There’s only one place in the world that has an Avenue de Champagne; only one with a 3km road lined with champagne houses, where sampling the sparkling delights within is pretty much obligatory; only one place on earth with well over 200 million bottles of champagne, stored in 110 km of underground tunnels. That place is the self proclaimed Capital of Champagne, Épernay.
Épernay must count as one of the most extraordinary places in France. Less for its many opulent-looking champagne houses lining the Avenue de Champagne, than for the contents of the damp and musty cellars beneath them. Virtually all the champagne houses offer tours or tastings, or tours and tastings, making it easy to sample some of Épernay’s buried treasure.
This is where Moët et Chandon, Perrier Jouet and Mercier, some of the world’s largest champagne brands, rub shoulders with dozens of lesser known labels. It sits in the middle of a region gloriously blanketed by vineyards, where each picturesque village is home to numerous small champagne producers and various cooperatives. It’s a small and friendly, yet oddly ordinary, place. If it wasn’t the epicentre of champagne lore, you’d probably pass through without giving it a second glance.
This ordinary town has a global reputation though. It was none other than notorious boozer and British wartime leader, Winston Churchill, who declared the Avenue de Champagne, “the most drinkable street in the world”. Churchill certainly did his bit to help the town flourish, midway down the Avenue is the champagne house of Pol Roger, producer of Churchill’s favourite fizzy wine.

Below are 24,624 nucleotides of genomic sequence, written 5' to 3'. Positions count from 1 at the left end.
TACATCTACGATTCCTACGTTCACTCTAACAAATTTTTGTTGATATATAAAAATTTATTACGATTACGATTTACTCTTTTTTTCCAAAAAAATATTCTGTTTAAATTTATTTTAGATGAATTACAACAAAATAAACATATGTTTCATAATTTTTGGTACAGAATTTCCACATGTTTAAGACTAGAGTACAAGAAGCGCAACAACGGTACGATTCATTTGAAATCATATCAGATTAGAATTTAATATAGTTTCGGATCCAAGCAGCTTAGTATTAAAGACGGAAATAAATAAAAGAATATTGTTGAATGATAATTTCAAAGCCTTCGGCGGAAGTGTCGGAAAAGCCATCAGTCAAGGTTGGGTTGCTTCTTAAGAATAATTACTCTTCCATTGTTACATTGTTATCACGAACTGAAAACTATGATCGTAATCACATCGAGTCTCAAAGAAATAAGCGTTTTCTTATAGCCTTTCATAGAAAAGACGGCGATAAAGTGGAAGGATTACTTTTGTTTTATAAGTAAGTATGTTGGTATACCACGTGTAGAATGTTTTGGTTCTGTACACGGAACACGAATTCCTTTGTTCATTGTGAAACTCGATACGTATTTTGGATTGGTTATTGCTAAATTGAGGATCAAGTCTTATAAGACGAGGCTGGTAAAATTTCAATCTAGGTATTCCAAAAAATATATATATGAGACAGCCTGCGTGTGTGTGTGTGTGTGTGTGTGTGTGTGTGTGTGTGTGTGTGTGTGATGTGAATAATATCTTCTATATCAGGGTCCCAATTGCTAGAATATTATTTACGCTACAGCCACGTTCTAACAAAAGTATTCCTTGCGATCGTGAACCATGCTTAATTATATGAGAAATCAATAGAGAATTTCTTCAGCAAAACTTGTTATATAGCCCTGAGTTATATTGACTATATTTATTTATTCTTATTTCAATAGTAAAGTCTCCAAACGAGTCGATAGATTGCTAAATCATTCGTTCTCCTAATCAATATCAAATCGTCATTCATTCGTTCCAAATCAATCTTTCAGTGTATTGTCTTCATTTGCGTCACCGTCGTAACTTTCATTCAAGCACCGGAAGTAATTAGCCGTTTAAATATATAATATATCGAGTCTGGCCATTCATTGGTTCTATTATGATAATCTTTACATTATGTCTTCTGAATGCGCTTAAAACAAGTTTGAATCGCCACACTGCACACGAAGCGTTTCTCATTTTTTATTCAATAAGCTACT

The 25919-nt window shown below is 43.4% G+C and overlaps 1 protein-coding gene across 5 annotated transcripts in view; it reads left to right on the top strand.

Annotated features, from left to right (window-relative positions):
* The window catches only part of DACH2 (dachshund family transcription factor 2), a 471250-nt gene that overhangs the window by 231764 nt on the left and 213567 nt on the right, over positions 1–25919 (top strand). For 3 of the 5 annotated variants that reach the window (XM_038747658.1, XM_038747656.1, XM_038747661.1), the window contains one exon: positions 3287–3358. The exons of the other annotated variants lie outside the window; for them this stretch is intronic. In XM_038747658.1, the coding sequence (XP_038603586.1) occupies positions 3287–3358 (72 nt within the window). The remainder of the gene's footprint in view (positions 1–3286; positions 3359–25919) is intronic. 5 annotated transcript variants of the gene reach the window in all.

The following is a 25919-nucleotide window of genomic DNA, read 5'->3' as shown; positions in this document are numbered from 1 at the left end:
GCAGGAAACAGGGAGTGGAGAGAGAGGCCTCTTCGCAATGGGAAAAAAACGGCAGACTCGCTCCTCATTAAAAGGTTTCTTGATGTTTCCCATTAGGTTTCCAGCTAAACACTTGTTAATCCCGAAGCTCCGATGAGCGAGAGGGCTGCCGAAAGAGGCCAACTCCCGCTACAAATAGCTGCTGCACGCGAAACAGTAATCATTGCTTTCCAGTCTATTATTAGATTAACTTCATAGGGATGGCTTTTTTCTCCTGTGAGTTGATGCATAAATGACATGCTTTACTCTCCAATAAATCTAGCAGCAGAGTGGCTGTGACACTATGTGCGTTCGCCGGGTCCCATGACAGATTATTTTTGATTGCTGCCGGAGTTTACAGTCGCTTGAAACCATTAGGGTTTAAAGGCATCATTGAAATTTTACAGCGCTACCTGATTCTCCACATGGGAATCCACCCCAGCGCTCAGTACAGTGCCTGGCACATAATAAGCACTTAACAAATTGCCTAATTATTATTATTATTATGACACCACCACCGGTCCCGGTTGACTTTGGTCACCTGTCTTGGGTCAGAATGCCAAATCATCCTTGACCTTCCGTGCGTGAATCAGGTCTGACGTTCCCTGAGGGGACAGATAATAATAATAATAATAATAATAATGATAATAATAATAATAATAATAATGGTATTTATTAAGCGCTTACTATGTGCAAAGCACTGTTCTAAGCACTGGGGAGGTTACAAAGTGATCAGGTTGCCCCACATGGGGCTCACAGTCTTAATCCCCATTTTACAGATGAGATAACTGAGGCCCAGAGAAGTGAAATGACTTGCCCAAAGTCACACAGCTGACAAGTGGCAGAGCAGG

The town was badly damaged during both World Wars, one reason why it has a lot of uninspiring architecture. Even during the conflict champagne production continued unabated, with few men available it was the region’s women who kept the wine flowing. Unsurprisingly, the German army had a headquarters here, as did the British and Americans during the liberation of Europe. Given the other options, a posting to Épernay must have been keenly sought after.
Driving from The Hague, we arrived late at night to discover a chilled bottle of champagne awaiting us in our city centre apartment. It was from a small producer, Fred Legras, from the nearby village of Chouilly. It seemed a little degenerate to be popping open a bottle at midnight on a Tuesday, but when in Champagne … it was delicious and gave us a taste of things to come.
The next morning we had a coffee in a nearby cafe and set off to explore the town. We wandered around until we found the Tourist Office, handily located at one end of the Avenue de Champagne. Even in the tourist office there was a champagne tasting available. Two champagne houses were offering samples, and tourists got to try them for free … it seemed rude not to.
Across from the tourist office is the home of the world’s most famous champagne, Moët et Chandon. We decided to start our tour of the Avenue de Champagne there, reasoning that it was the benchmark by which to judge the rest of our champagne experiences. Outside there’s a statue to Dom Pérignon, the monk credited with invented the process to make Champagne, and someone whose name is treated with reverence in these parts.
Moët et Chandon definitely offers a more glitzy tour and tasting than most, and it has a fully ‘pimped out’ gift shop, but it also felt a little sterile. In other places we visited the passion of the makers was obvious, and the tours cheaper and more fun. The Moët experience was a bit too corporate and, for champagne, a bit too serious … but more of our time in Épernay’s cellars later.